PARIS — Reporting double-digit growth in revenue and gross profit for the year ending June 30, satellite fleet operatorsaid July 30 that recently launched satellites covering Europe, the Middle East and Africa have booked business faster than expected.
The Paris-based company, which has steered clear of acquisitions to focus on organic growth, said all its businesses — television broadcast, corporate data networks, broadband and military services — met or exceeded expectations.
“Our prospects have never been better,” Eutelsat Chief Executive Michel de Rosen said in a conference call with investors. “Some people ask us, ‘Why don’t you make an acquisition and become the biggest satellite operator in the world?’ We are not obsessed with size. We don’t want to be the largest; we want to be the best.”
Eutelsat’s strategy of focusing on what de Rosen referred to as “one-quarter of the geostationary orbit” over Europe, Africa, the Middle East and Central Asia to Russia has proved a winner as these regions include some of the world’s fastest-growing satellite markets.
They also include areas such as Iraq and Afghanistan that have made certain Eutelsat satellites extremely attractive to the U.S. military. Government, mainly military, demand for Eutelsat capacity has been the main reason customers in the Americas accounted for 11.2 percent of Eutelsat’s revenue for the year ending June 30, compared with 10.4 percent a year earlier.
For the full year, Eutelsat reported revenue of 1.05 billion euros ($1.28 billion at June 30 exchange rates), up 11.3 percent over the previous year. EBITDA, or earnings before interest, taxes, depreciation and amortization, was similarly up 11.5 percent and was 79 percent of revenue.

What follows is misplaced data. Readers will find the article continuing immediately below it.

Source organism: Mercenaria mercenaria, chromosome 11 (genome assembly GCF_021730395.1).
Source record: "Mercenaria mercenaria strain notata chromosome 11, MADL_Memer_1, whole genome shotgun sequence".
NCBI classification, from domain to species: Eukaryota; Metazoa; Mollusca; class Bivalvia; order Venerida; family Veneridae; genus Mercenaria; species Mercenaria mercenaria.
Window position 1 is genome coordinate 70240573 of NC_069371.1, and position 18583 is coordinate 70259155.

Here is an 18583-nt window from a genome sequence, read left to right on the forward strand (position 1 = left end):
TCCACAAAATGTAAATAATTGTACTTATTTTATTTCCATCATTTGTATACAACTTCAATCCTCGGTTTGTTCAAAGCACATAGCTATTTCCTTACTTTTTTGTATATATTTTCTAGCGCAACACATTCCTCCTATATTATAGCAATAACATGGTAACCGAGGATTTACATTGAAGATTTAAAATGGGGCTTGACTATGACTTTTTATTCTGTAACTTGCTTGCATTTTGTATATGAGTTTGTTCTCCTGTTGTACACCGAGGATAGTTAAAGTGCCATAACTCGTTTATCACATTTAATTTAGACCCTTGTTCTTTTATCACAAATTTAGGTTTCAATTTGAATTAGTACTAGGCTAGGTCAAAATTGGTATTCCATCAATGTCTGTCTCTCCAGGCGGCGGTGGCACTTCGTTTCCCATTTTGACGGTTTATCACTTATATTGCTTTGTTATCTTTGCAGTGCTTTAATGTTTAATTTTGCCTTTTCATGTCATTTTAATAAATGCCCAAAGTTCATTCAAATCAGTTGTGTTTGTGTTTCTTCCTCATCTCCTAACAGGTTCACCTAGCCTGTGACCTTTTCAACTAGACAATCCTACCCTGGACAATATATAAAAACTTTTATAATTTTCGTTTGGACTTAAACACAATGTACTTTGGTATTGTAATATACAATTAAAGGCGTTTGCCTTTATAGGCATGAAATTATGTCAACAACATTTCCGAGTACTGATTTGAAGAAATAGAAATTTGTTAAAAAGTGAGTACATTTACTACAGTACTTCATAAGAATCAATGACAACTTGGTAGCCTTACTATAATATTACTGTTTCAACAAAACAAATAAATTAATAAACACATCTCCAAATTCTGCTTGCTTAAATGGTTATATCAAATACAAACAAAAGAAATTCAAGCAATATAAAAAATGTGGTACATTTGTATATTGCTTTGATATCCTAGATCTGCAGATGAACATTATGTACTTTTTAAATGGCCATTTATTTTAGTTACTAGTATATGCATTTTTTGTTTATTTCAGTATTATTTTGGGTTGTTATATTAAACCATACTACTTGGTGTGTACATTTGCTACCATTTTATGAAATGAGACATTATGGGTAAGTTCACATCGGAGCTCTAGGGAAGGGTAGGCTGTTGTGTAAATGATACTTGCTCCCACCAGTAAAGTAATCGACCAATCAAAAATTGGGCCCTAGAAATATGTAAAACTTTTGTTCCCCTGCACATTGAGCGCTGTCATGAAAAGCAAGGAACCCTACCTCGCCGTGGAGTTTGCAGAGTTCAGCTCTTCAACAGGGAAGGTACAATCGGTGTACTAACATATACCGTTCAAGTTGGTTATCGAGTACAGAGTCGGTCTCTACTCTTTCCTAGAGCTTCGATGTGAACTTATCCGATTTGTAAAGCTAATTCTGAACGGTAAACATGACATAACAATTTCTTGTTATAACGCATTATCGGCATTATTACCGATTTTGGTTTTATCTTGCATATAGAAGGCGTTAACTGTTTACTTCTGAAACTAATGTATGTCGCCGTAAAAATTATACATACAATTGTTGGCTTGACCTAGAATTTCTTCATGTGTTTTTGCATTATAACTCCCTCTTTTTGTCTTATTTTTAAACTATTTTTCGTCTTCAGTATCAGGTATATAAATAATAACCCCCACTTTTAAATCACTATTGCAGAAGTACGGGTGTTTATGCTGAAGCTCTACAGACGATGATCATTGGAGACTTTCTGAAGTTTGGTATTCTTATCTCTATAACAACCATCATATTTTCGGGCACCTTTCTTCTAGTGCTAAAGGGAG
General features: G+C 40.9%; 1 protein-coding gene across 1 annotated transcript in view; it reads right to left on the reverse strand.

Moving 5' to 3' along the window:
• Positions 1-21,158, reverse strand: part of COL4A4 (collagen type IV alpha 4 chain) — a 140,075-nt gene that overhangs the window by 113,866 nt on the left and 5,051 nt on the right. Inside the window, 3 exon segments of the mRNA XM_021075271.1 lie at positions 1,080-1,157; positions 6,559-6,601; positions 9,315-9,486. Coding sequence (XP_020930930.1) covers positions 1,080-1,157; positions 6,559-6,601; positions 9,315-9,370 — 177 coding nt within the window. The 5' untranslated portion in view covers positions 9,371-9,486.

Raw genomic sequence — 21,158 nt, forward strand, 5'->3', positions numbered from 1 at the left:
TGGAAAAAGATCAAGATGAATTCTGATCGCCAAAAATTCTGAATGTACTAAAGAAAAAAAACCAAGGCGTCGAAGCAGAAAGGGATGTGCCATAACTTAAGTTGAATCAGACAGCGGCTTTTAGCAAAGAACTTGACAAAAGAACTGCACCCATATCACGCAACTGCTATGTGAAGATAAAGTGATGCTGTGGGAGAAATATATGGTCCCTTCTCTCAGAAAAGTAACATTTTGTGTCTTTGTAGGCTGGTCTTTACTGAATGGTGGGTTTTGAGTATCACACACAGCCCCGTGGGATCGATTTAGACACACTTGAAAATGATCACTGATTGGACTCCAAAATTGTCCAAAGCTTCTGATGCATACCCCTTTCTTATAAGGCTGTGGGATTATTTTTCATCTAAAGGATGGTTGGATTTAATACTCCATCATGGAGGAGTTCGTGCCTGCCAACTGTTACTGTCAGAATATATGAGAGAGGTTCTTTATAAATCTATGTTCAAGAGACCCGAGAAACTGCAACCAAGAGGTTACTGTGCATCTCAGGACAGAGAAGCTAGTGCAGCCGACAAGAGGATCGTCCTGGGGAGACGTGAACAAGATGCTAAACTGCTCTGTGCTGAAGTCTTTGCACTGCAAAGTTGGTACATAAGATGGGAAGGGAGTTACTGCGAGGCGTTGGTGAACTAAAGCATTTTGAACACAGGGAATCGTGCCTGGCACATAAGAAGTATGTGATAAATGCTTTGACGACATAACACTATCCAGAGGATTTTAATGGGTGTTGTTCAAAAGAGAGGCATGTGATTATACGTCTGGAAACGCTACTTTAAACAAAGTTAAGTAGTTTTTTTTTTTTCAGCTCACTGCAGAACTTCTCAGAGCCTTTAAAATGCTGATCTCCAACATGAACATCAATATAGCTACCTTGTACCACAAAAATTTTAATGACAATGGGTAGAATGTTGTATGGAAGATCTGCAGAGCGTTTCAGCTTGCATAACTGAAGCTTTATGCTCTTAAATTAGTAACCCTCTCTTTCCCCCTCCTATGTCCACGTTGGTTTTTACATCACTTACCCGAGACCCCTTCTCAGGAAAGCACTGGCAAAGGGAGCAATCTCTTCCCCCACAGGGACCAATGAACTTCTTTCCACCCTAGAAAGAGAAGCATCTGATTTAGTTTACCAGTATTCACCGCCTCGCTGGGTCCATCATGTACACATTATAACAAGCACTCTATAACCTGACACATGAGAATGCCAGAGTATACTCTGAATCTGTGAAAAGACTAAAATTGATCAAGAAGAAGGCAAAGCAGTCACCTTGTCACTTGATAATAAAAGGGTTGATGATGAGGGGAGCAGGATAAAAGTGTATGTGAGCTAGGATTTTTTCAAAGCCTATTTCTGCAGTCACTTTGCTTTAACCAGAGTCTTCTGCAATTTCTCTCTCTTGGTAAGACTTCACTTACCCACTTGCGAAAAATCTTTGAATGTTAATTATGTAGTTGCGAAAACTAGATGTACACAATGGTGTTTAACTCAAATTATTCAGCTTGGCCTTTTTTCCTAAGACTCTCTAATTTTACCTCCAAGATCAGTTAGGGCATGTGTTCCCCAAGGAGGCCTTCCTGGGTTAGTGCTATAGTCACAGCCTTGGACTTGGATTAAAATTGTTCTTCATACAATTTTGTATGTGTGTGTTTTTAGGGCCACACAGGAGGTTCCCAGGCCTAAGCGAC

Backlog at June 30 stood at 4.88 billion euros, up 24 percent from a year earlier. The weighted average remaining contract life is eight years.
The company is going through an unusually large fleet replacement and expansion period, with spending on new satellites averaging 450 million euros per year. For the year ending June 30, spending was higher than average, at nearly 495 million euros.
Despite that, and the fact that it is regularly increasing its shareholder dividend — the company proposes a 15.2 percent hike this year — Eutelsat has reduced its net debt-to-EBITDA ratio to 2.93 as of June 30, Eutelsat Chief Financial Officer Catherine Guillouard said during the conference call.
Eutelsat has averaged 7 percent revenue growth in the past five years. The 11.3 percent increase in the most recent fiscal year should not be considered as the start of regular double-digit increases, Eutelsat Deputy Chief Executive Jean-Paul Brillaud said.
Brillaud pointed to what he said is “the exceptional character of the performance this year — a conjunction of several factors,” which he said are unlikely to be repeated. He said the company is forecasting revenue growth of 7 percent for the current fiscal year.
Driving the past year’s growth, Brillaud said, were five new satellites, including the 70-transponder W7 launched in November 2009. W7 has generated revenue faster than Eutelsat had expected. The 36 degrees east slot it occupies is home to 525 television channels, up 16.4 percent in the past year.
But Eutelsat, which used to be known almost exclusively as a television broadcaster, reported that its value-added, data, broadband and government services businesses grew much faster than the television business, albeit from a lower starting point, and now account for 29 percent of the company’s revenue.
Eutelsat’s biggest move away from its core business is expected late this year with the launch of the large Ka-Sat all-Ka-band broadband satellite, mainly intended for the consumer broadband market.
Ka-Sat, slated to launch in November, will be the first of a new generation of Ka-band satellites with a throughput of more than 10 times the current generation. Two similar satellites are in construction for U.S. broadband providers ViaSat and Hughes. Eutelsat expects Ka-Sat to generate 100 million euros in revenue per year starting in 2014.